Page last updated at 17:16 GMT, Tuesday, 16 June 2009 18:16 UK

Light sensors cause religious row

A couple have taken legal action after claiming motion sensors installed at their holiday flat in Dorset breached their rights as Orthodox Jews.

Gordon and Dena Coleman said they cannot leave or enter their Bournemouth flat on the Sabbath because the hallway sensors automatically switch on lights.

The couple's religious code bans lights and other electrical equipment being switched on during Jewish holidays.

They have now issued a county court writ claiming religious discrimination.

They also claim breach of their rights under the Equality Act 2006 and Human Rights Act 1998 and the case is due to be heard at Bournemouth County Court next month.

It has gone further than it should have done, I think they have jumped the gun
Neighbour

The light sensors were installed at Embassy Court in Gervis Road to save money and energy but the couple, who live in Hertfordshire, felt they breached their religious rules.

Dr Coleman and her husband offered to pay for an override switch as a compromise but Embassy Court Management Company rejected this and the couple took legal advice.

They have said they will drop the legal action if an override switch is installed and their legal costs and compensation are paid.

The firm said almost all residents supported the installation of the sensors and taking legal action was the Colemans' "prerogative".

Other residents in the block of 35 flats, who could end up having to pay legal costs, are upset.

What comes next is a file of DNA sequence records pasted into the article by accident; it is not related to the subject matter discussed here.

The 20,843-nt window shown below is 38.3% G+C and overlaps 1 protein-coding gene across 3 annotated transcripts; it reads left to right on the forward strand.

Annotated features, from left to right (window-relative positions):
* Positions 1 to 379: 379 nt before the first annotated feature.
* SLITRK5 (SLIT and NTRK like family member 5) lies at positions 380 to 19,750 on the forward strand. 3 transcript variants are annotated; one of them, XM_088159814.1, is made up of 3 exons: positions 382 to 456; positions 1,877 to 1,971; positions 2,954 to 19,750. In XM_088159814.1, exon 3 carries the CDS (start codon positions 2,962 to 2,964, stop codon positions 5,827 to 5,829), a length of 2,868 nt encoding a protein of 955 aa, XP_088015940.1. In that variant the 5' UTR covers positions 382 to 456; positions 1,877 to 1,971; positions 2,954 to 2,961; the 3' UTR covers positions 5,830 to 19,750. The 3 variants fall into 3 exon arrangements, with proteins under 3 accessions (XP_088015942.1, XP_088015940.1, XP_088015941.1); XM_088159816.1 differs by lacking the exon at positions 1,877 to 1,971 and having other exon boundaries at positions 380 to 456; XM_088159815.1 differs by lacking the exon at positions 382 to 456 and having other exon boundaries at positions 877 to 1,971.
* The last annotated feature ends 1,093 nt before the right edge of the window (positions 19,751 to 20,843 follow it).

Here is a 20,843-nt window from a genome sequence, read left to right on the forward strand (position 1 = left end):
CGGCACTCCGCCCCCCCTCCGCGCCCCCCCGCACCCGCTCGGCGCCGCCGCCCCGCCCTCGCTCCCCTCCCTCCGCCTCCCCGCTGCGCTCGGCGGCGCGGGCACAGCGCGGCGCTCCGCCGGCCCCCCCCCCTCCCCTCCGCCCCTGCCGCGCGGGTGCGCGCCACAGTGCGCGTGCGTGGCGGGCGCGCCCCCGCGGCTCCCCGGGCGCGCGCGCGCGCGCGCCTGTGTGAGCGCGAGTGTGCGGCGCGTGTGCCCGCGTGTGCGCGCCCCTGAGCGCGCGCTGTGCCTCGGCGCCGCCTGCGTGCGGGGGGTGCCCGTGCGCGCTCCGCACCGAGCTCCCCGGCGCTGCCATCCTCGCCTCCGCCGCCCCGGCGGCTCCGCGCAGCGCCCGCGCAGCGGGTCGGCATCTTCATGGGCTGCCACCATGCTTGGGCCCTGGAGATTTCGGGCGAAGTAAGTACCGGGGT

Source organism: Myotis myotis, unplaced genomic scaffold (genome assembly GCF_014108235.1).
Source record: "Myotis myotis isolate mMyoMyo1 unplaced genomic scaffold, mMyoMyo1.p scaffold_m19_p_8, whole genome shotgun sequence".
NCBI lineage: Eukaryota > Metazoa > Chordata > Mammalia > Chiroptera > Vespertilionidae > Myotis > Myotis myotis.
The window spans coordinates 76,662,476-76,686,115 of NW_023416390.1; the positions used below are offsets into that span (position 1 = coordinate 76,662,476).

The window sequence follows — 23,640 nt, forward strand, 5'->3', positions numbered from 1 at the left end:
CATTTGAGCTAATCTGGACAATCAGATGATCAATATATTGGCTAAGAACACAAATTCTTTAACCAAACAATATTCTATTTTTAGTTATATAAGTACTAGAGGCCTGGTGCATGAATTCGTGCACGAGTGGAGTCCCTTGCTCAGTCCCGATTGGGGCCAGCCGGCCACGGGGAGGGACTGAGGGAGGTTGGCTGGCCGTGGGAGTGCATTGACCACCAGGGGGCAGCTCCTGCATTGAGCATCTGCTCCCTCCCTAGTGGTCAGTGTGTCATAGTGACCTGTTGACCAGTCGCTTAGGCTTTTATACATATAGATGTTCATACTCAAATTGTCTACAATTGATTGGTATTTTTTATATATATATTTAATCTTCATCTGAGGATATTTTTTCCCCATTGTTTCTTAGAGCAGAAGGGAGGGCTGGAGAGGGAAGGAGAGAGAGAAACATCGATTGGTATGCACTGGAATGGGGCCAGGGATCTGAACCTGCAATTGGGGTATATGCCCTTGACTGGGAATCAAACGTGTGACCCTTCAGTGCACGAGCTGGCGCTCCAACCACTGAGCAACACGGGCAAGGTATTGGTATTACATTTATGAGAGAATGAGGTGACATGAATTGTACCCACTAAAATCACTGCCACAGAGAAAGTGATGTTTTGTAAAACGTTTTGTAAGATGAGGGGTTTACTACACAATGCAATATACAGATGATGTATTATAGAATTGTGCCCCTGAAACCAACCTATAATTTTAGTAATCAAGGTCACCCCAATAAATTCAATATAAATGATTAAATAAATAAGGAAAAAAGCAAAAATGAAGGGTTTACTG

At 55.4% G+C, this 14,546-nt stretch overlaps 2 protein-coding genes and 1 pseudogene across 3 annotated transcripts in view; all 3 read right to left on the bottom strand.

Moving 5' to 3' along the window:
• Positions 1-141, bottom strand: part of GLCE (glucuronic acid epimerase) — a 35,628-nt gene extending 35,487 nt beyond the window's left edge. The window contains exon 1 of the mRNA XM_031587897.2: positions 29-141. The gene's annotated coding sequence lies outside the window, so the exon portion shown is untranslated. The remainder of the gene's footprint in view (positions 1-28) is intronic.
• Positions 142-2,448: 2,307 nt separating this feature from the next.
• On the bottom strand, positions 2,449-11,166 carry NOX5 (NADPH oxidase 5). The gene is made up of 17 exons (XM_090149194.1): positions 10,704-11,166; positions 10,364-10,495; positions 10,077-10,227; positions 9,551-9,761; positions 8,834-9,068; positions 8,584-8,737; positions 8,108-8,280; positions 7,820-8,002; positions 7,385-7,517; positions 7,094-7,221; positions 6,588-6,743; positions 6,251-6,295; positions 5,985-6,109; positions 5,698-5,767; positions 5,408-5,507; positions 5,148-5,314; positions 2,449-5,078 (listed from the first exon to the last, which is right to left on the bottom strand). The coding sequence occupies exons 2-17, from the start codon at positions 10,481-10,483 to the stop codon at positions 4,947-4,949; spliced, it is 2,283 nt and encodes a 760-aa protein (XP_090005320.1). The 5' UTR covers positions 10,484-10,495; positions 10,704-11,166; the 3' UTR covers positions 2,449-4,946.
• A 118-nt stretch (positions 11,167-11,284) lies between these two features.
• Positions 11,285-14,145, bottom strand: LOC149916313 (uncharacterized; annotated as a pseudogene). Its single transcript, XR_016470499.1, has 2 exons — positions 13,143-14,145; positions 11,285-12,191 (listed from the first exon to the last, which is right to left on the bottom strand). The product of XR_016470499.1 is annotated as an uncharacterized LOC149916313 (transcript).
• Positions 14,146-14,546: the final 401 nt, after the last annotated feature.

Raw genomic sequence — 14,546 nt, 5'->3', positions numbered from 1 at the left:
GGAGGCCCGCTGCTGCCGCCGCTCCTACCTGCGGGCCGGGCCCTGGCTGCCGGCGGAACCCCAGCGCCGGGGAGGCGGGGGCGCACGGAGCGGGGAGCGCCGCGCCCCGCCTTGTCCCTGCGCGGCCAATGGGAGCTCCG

Neighbours meeting

One of them, who did not wish to be named but attended a management meeting last week with the couple, said: "For some time there has been discussions around here about the lights being on all day, which is crazy.

"Light sensors mean the lights only come on when you require them to be on, which is common sense.

"This couple are observant Jews. They have a religious problem with this.

"It has gone further than it should have done, I think they have jumped the gun.

"They did come to a meeting and put their point of view forward.

"The general view was that despite any differences the matter should be resolved as quickly as we can.

"It just seems to have been blown out of all proportion."

In a letter to the other residents, the couple said they sought legal help because the sensor lights meant they would never again have full use of their flat.

They also said that their solicitors told them they had a strong claim.



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